Ceramic Industry

Acimac Reports 2009 Results for the Italian Ceramic Machinery Market

January 19, 2010

Preliminary analysis conducted by the Acimac Studies Centre has confirmed that 2009 was an annus horribilis for the Italian ceramic and heavy clay machinery manufacturing sector. According to the initial results of surveys, the sector’s turnover fell by around 29.2% from the 2008 level of 1,825.5 million euro ($2,649.2 million). During the course of the year, almost all companies in the sector reported a fall in turnover with the sole exception of those that operate in certain niche markets, such as technologies for the optimization of combustion and energy savings, or those that are market leaders in the few markets that have been only marginally affected by the global crisis.

The worst-hit companies are small businesses with turnovers of below 5 million euro ($7 million). These companies are still the majority in the sector in numerical terms, though they account for just 10% of total turnover. Small businesses have experienced falls in turnover of more than 32%, in line with the drop in production reported by their client ceramic companies in Italy (where they generate virtually all of their business). For this reason, the micro-companies belonging to Acimac are the most pessimistic regarding the outlook for 2010. These are also the companies that have made the greatest use of social shock-absorbers and are expecting to continue to use them next year.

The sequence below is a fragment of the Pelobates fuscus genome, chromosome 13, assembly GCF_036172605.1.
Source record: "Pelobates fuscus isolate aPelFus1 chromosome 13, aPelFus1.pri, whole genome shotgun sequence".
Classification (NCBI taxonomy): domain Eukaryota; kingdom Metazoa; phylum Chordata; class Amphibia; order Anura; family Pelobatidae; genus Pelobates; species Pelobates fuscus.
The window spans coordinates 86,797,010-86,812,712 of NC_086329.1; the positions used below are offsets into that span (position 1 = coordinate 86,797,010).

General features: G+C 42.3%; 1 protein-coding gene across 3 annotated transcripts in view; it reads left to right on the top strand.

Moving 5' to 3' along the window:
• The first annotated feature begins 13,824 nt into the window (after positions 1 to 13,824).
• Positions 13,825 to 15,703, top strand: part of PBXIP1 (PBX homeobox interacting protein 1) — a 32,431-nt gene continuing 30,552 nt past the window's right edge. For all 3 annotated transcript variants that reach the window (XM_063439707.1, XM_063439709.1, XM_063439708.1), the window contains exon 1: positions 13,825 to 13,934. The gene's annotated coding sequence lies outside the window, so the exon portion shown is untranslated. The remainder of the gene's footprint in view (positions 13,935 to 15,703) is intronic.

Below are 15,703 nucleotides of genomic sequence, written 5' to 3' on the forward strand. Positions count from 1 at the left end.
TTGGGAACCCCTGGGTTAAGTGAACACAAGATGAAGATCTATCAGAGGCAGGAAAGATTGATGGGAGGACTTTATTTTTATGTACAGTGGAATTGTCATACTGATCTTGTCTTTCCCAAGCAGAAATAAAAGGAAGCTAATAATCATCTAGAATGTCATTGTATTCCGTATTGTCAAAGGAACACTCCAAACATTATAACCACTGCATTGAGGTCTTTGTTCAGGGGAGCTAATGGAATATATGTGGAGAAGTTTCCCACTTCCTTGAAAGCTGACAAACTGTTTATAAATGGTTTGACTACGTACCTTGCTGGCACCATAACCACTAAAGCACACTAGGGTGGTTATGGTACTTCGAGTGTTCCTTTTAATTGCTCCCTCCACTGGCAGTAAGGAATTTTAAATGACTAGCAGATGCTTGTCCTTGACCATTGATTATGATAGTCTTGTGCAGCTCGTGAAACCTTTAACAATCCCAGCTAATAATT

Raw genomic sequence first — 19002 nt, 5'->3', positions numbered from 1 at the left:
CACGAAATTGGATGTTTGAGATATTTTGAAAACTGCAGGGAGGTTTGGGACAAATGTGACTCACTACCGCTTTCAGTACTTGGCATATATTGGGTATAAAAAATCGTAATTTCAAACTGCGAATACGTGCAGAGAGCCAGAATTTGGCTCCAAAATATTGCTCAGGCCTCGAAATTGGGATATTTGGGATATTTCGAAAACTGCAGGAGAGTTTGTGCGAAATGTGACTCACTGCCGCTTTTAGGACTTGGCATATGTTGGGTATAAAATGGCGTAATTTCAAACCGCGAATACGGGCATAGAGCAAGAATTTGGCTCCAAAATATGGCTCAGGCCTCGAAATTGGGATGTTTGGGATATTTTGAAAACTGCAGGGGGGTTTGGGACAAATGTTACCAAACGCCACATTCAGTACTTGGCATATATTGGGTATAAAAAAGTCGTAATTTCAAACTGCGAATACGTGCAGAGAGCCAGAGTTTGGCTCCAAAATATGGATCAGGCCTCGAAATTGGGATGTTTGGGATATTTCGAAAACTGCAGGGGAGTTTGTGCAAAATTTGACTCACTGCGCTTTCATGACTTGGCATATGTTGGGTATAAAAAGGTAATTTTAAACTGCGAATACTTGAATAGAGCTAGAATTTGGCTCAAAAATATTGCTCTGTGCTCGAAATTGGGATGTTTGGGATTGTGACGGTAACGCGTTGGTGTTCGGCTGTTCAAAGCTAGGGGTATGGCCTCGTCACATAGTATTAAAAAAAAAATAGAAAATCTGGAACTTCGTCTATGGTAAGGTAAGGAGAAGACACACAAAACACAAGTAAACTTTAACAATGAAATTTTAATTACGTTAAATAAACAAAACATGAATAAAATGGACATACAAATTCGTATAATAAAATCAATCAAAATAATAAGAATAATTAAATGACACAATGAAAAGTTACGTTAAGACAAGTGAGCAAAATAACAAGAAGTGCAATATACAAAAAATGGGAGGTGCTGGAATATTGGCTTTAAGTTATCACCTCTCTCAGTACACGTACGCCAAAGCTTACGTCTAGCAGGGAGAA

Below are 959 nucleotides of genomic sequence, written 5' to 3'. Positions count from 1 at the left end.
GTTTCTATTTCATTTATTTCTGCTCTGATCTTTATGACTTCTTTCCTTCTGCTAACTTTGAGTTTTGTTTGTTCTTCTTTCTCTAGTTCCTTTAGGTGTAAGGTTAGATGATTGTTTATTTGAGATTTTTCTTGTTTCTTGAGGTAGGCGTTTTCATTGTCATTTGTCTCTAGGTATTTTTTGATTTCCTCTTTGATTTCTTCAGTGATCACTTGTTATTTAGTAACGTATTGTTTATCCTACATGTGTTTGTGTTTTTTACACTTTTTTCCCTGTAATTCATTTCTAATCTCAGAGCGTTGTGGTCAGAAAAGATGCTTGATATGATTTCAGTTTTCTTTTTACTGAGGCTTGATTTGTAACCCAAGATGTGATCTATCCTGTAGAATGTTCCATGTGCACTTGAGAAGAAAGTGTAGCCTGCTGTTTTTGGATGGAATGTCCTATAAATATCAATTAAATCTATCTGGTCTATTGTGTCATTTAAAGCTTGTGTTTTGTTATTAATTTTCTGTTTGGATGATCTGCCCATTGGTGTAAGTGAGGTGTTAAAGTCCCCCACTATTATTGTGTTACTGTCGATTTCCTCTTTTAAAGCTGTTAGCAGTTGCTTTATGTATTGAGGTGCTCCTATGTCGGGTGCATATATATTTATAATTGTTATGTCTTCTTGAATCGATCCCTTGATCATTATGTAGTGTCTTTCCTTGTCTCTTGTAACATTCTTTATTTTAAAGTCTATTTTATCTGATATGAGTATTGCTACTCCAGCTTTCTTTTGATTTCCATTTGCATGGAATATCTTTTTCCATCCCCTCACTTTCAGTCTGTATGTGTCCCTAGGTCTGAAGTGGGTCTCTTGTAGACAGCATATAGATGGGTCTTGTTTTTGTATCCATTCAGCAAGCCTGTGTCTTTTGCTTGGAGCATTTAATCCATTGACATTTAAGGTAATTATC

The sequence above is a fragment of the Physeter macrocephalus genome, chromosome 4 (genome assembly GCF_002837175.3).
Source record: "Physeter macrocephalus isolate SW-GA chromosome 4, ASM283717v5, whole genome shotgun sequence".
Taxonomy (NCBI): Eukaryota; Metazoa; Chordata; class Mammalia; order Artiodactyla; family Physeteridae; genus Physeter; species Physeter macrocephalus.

Larger companies have reported slightly less negative results. These companies are more active in international markets and are therefore less dependent on the performance of individual markets. For this and other reasons, their forecasts for 2010 are cautiously optimistic. Signs of recovery began to appear during the last few months of 2009 and provide hope that the sector will remain buoyant.

The employment situation in the Italian ceramic and heavy clay machinery sector appears to be less alarming than the national average in the manufacturing goods sector. The majority of companies have made limited use of the available social shock-absorbers. On average, the wages guarantee fund was adopted for around three months and only affected production personnel. The forecasts for 2010 are more cautious, although the majority of surveyed companies confirm that they will not need to resort to the wages guarantee fund unless market conditions worsen.

This situation is partly a result of the organizational structure of companies in the ceramic machinery sector, which have always had a very lean personnel structure and make significant use of production outsourcing. Although there are no official data, the Acimac Studies Centre believes that the employment situation is certainly more difficult for its member companies’ suppliers and sub-suppliers.

The Acimac Studies Centre has confirmed its moderately positive forecasts for 2010. Encouraging, if unconfirmed, signs are arriving from several foreign markets, particularly North Africa; Turkey; and South America, where Brazil, one of the world’s largest manufacturing countries, appears to have resumed growth. On the other hand, the European market is expected to remain highly stagnant and continues to cause serious concern.

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